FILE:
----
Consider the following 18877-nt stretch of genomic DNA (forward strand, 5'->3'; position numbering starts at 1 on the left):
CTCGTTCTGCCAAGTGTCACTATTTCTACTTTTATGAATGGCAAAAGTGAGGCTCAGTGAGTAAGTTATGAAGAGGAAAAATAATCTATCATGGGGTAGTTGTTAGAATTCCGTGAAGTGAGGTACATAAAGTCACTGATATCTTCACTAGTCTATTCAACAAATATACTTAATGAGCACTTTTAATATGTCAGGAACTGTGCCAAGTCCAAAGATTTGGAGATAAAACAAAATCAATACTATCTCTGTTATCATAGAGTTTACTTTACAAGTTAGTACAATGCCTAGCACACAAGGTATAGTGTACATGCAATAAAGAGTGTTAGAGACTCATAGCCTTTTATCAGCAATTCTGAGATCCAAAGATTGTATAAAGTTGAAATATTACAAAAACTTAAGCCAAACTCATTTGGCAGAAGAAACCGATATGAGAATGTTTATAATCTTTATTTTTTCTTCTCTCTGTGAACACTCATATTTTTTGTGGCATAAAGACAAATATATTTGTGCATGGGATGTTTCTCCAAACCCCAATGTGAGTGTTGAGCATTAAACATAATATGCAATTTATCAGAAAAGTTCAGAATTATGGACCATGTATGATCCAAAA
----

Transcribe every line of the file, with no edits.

Consider the following 18877-nt stretch of genomic DNA (forward strand, 5'->3'; position numbering starts at 1 on the left):
CTCGTTCTGCCAAGTGTCACTATTTCTACTTTTATGAATGGCAAAAGTGAGGCTCAGTGAGTAAGTTATGAAGAGGAAAAATAATCTATCATGGGGTAGTTGTTAGAATTCCGTGAAGTGAGGTACATAAAGTCACTGATATCTTCACTAGTCTATTCAACAAATATACTTAATGAGCACTTTTAATATGTCAGGAACTGTGCCAAGTCCAAAGATTTGGAGATAAAACAAAATCAATACTATCTCTGTTATCATAGAGTTTACTTTACAAGTTAGTACAATGCCTAGCACACAAGGTATAGTGTACATGCAATAAAGAGTGTTAGAGACTCATAGCCTTTTATCAGCAATTCTGAGATCCAAAGATTGTATAAAGTTGAAATATTACAAAAACTTAAGCCAAACTCATTTGGCAGAAGAAACCGATATGAGAATGTTTATAATCTTTATTTTTTCTTCTCTCTGTGAACACTCATATTTTTTGTGGCATAAAGACAAATATATTTGTGCATGGGATGTTTCTCCAAACCCCAATGTGAGTGTTGAGCATTAAACATAATATGCAATTTATCAGAAAAGTTCAGAATTATGGACCATGTATGATCCAAAA